There were very few, but some relatively serious, incidents of violence noted in the observers’ responses. These incidents involved punching; shoving a student, who was slightly hurt, into a locker; and one student slapping another student in the face in a hallway. We know that schools and states have spent millions of dollars on security strategies and procedures such as safety lock downs, metal detectors, photo IDs, locked doors, and so forth. While even one incident of school violence can change a school and community forever, there is much more to improving school climate than simply focusing on school violence. I wonder how Nursery Management Software works in the real world?
There were a number of threats that students recorded. One student threatened violence toward another student, another threatened to hurt one of his peers after school. Several other students reported hearing statements that were interpreted as vague or veiled threats, but again, this was not a prevalent problem in this school. A few students wrote about perceived issues of fairness in the form of systemic inequities, such as how the principal or certain teachers gave certain groups special privileges within the school, and how that angered some students. Some observers wrote about “popular students” not being punished as severely as less successful, less popular students. One observer even noted that the special education classes were all held in rooms that were more like closets than classrooms, and the fact that these rooms had no windows and poor lighting was viewed as a sign of disrespect for these students. How do you think they keep the Nursery Software ticking all the boxes?
There was a wide range of other disrespectful occasions recorded involving students saying mean things to others. We categorized these as verbal bullying or harassment. Some student observers noted rather severe, even illegal, racial or sexual harassment, and a great deal of homophobic wording was recorded. Several student observers noted overhearing verbal put-downs of students with emotional, mental, or physical disabilities. Observers noted that many of these disrespectful comments were combined with taunting, name-calling, and peer rejection. Other verbal harassment was less severe, although still probably very hurtful to the targeted students—lots of comments about being a loser, a retard, fat, stupid, a fag, and so on. There were even a few teacher comments in this set of disrespect observations that seemed to reflect teachers’ biased attitudes toward certain students, and that also suggested teachers may have had low expectations of these students. One student wrote, “I was heading to my fifth period class when the beeper went off. Adding Childcare Management System to the mix can have a real benefit.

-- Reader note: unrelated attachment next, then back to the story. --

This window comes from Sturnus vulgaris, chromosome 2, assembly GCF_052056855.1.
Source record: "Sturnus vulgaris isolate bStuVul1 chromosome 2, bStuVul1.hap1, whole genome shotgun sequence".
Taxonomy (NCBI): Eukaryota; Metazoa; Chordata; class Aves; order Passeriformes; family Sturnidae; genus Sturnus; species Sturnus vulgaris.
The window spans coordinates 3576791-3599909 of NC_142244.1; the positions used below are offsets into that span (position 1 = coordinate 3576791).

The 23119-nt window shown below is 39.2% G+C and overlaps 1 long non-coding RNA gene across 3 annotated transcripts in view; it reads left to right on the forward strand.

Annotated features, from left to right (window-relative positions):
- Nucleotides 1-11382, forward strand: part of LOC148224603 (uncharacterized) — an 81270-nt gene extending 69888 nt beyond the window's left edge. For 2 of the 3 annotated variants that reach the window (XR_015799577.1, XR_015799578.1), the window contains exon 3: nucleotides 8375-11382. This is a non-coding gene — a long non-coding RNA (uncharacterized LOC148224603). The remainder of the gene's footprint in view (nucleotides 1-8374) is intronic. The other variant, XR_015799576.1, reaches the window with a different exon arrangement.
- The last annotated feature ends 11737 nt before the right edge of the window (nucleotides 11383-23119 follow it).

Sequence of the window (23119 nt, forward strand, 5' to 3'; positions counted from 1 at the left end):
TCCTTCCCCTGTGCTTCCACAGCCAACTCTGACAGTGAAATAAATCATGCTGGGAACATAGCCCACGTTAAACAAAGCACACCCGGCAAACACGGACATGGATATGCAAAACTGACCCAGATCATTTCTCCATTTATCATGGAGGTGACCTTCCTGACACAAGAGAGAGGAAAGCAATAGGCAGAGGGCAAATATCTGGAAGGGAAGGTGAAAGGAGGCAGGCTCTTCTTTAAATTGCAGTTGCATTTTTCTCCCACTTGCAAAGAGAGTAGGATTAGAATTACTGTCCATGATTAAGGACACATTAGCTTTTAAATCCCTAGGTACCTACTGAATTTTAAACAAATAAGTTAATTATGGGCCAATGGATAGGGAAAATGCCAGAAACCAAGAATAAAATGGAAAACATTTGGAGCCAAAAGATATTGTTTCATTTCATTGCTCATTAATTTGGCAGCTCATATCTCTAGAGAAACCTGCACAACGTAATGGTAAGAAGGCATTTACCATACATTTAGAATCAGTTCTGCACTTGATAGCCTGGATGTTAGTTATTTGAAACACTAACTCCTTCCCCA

Two teachers were standing in the hallway talking. One said, ‘I’ve got those SPED kids fifth period; they don’t do anything. It’s going to be a long afternoon.’” Not surprisingly, the student observer labeled this incident as disrespect. There were also many reports of students (and teachers) breaking school rules, or not following teacher requests or directions in class or in the hallways. Classroom misbehavior included the typical and common incidents of students’ chewing gum, talking while a teacher spoke, using cell phones, getting up from one’s seat, and other distractions. Although these behaviors aren’t threatening, they often are seen, especially by teachers, as creating a climate of disrespect. How about purchasing Preschool Software to manage your pre-school setting?
Finding examples of disrespect was not difficult. As we mentioned, the vast majority of observations fell on the disrespect side of the continuum. While relatively few of these were physically threatening, there was a general perception, from both students and teachers, that the school was far from being a respectful place.As we looked at the student and teacher observations labeled as respect, an intriguing picture emerged that evolved into what is actually a rubric for respectful schools. The majority of examples of what students called respect had to do with students simply doing what teachers told them to do in classes or hallways. We labeled this compliance. Anyone who has ever taught knows that without compliance, an educator cannot function or teach effectively. This process of classroom management is crucial to teacher success and the success of students. Do you think Nursery App is expensive to run?